The Lived Experience of Israeli Restrictions on Gaza: A Firsthand Testimony

Said Yacoubi (left) works alongside two members of the Oxford transplant team. (Photo: Pam Bailey)Said Yacoubi (left) works alongside two members of the Oxford transplant team. (Photo: Pam Bailey)As I prepare to leave the UK to return to Gaza, my mind is a jumble of thoughts. When I originally filed my visa application so that I could study medicine in the UK, my mind was a mess. I was chasing a dream and agonizing over whether it was going to come true. In the month before I finally arrived on June 18, I was fed up and exhausted as I completed applications and tried to follow the right procedures to get permission to leave Gaza. I wondered, “should I keep trying to get out of Gaza when it seems impossible, or just give up my dream?”

It was two years ago that I was accepted into a clinical training program at Oxford University. Until then, I never believed that some dreams do come true. I couldn’t believe I would actually have the chance to visit and train at one of the greatest universities in the world. Everyone told me I didn’t have the slightest chance of being accepted, so when I was, I couldn’t believe it. I was among just 50 students from all over the world to be selected for this training at Oxford. It is only a two-month course, but let’s face it, it was a once-in-a-lifetime opportunity.

What worried me the most during the last couple of months before coming here was how to get out of Gaza. The only way to leave Gaza is through the Rafah crossing on the border with Egypt or through Erez, which leads to the Palestinian lands occupied by Israel. And at that time, it seemed like either way was impossible for me.

I had given up on Egypt, since the Rafah border was closed until further notice. The prospects for that changing were slim, since it had only opened for a combined total of two months over the last two years. (The Egyptian authorities usually open the crossing for no more than three days every one or two months.) “Why would I be given priority over thousands of patients and students who needed to leave Gaza?” I thought.

Thus, I tried Erez as my last hope. Erez crossing is tightly controlled and limited to certain types of people like journalists, politicians and NGO employees. If you are one of the lucky ones, you cross the border to the occupied Palestinian lands then travel through the West Bank to Jordan. From there you can take a flight, since we are not allowed to have an airport of our own by our occupiers. Despite the odds, I registered my name to get permission to cross through Erez.

The procedure is complex. You first must apply for something called a “non-objection” from the Jordanian embassy in Ramallah. I waited for about six weeks for a reply; when I got a “yes,” however, there were still a lot of obstacles. The paper had to travel from Ramallah to Gaza, since the two “wings” of Palestine are separated from each other by Israel (which is originally the rest of our Palestine). After all that – I received a “no” from the Israeli authorities regardless.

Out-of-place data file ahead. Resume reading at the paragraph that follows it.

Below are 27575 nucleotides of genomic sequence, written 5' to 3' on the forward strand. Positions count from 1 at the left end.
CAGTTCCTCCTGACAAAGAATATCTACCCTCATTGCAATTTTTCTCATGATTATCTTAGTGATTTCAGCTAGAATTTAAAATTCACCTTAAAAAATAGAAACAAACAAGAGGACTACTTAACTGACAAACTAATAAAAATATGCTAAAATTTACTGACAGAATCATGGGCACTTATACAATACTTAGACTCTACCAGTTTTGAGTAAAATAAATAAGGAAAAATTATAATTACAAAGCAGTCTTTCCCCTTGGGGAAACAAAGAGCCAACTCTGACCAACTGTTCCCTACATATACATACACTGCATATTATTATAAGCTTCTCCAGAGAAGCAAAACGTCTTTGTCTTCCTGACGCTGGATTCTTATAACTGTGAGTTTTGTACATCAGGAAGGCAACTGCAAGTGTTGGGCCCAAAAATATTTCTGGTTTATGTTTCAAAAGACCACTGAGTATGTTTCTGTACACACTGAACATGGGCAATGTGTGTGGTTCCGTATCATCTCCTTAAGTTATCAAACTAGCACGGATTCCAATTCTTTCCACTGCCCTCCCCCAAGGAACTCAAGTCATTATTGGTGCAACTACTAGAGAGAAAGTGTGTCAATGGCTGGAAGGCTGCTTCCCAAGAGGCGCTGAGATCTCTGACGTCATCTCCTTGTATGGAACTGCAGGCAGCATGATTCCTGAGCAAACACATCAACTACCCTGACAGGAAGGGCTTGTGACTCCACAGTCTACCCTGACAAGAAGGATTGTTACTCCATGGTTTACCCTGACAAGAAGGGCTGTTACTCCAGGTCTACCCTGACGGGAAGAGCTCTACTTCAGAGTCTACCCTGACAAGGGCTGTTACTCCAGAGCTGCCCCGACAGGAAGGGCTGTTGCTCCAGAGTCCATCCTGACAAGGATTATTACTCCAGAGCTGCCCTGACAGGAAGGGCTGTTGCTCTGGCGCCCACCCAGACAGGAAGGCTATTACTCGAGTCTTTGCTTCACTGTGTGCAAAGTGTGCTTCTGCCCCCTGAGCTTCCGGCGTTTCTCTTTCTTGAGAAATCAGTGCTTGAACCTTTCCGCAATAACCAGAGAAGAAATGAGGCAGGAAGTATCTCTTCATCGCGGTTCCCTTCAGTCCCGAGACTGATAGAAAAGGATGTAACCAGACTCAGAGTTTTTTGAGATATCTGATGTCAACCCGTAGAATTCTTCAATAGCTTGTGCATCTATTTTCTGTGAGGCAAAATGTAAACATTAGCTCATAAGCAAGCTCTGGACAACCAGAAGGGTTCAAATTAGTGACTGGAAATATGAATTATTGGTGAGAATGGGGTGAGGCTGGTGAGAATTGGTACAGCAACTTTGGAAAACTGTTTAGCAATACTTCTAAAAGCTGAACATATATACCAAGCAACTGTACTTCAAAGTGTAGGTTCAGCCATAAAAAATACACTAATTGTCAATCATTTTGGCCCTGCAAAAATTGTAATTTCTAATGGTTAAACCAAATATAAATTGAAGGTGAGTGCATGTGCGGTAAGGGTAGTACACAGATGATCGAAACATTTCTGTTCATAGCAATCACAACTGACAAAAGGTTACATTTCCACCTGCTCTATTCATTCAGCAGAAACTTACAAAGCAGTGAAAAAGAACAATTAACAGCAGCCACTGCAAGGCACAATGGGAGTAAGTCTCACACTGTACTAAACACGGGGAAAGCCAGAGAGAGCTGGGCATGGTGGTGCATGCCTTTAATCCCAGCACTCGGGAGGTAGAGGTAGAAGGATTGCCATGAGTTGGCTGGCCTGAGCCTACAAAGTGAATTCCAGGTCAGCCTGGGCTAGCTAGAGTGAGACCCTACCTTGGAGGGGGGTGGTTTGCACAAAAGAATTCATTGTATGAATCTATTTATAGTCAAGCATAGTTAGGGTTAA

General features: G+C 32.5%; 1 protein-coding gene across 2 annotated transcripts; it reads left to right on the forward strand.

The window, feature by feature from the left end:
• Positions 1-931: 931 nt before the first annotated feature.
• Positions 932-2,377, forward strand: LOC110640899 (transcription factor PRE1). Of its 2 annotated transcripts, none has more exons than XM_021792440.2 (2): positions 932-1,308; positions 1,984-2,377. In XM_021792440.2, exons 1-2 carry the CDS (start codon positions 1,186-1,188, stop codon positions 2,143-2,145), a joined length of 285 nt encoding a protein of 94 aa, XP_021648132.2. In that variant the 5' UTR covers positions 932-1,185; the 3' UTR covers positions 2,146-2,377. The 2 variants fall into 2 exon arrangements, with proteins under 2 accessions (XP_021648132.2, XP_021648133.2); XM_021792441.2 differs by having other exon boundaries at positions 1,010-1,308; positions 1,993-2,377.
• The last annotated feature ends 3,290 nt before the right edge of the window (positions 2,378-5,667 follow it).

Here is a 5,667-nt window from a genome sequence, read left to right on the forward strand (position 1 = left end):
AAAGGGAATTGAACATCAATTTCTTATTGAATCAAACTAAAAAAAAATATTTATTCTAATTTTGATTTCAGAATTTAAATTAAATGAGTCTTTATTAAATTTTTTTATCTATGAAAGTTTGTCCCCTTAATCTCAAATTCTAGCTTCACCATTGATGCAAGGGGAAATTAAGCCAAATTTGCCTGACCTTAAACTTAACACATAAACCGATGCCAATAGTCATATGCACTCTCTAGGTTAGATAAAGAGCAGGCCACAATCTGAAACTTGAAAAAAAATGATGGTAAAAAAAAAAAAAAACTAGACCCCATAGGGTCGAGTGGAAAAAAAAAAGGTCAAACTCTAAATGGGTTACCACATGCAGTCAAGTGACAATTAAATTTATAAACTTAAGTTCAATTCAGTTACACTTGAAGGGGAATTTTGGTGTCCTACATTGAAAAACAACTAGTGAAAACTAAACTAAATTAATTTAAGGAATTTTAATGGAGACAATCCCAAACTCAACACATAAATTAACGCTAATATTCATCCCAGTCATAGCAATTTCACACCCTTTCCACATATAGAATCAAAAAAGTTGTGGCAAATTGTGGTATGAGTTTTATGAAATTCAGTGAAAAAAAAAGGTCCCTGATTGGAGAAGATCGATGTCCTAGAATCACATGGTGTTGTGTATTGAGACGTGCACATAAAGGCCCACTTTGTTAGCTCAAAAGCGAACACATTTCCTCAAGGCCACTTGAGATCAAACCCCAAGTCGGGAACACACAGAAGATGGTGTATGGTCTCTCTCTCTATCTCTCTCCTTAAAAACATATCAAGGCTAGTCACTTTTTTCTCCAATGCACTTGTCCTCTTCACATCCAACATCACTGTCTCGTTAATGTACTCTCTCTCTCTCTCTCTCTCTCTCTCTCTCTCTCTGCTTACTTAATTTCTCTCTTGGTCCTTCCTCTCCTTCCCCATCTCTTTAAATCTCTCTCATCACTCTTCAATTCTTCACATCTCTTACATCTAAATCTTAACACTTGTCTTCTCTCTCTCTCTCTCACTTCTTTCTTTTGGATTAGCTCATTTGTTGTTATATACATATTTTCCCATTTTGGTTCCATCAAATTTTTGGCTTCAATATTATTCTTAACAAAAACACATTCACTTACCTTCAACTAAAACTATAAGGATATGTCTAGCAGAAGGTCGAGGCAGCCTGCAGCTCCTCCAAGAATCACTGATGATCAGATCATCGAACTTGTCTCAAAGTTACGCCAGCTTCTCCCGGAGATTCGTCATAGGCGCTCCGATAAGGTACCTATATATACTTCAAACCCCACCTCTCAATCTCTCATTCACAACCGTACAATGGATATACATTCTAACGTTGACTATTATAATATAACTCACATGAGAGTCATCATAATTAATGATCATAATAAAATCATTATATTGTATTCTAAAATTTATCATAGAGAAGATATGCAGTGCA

I lost hope; nothing right was happening. I was trying to get out of my country for just two months and all I faced were obstacles. But I didn’t surrender. This opportunity was my dream. I decided to continue trying, and applied for a second time to the Israeli authorities for permission to pass through Erez crossing. I contacted related organizations. I asked my college of medicine in Gaza for help. I went to the Ministry of Health, Ministry of Interior, Ministry of Civilian Affairs, the World Health Organization, the Red Cross, UNRWA and many other institutions. I worked every day from morning to afternoon, writing emails, making calls and shuttling between institutions.

By the beginning of June, we received the news that Rafah crossing would open for just a week in the coming few days. My registration number to pass through this crossing was around 3,000, and every day only about 200 to 300 students were allowed to pass through. I lost hope again.

And then a stroke of unexpected luck came. On June 16, the fifth day of the crossing opening, I found my name on the “allowed students” list for that Friday, the last day. I was extremely happy and fearful at the same time, it was not guaranteed that the crossing would be open that long. I contacted some acquaintances and I managed pull the strings needed to get out the next day, Wednesday.

After going through two long and hard days of travelling I finally made it to London on June 18. On Friday, the border was closed and has been until now.

I succeeded in getting my chance to study at Oxford. However, others failed and many others are still trying. In my university class there were about 18 students who were supposed to travel and take similar courses in Malaysia, Turkey, Jordan and Germany. But because of the border closings and eight-year blockade, they all lost their chance and are still in Gaza after years or months of trying for the opportunity to study outside.

Now, as I am about to finish my training course at Oxford, my visa will expire as of August 21. I will not be allowed to stay in the UK anymore. However, I also will not be allowed to enter Egyptian lands until the crossing is open again. I can’t apply for a visa extension, as this will cost me too much and I need to have my passport in hand when the crossing suddenly opens. Moreover, to go to any other country, I would need an entry visa, which would require a lot of time. So, my only real choice is to do nothing but wait. Fingers crossed again.

Being a Palestinian means an endless process of suffering. If you’re a Gazan, your suffering will even be worse. Will it ever cease?

This story was written for the Gaza-based We Are Not Numbers project.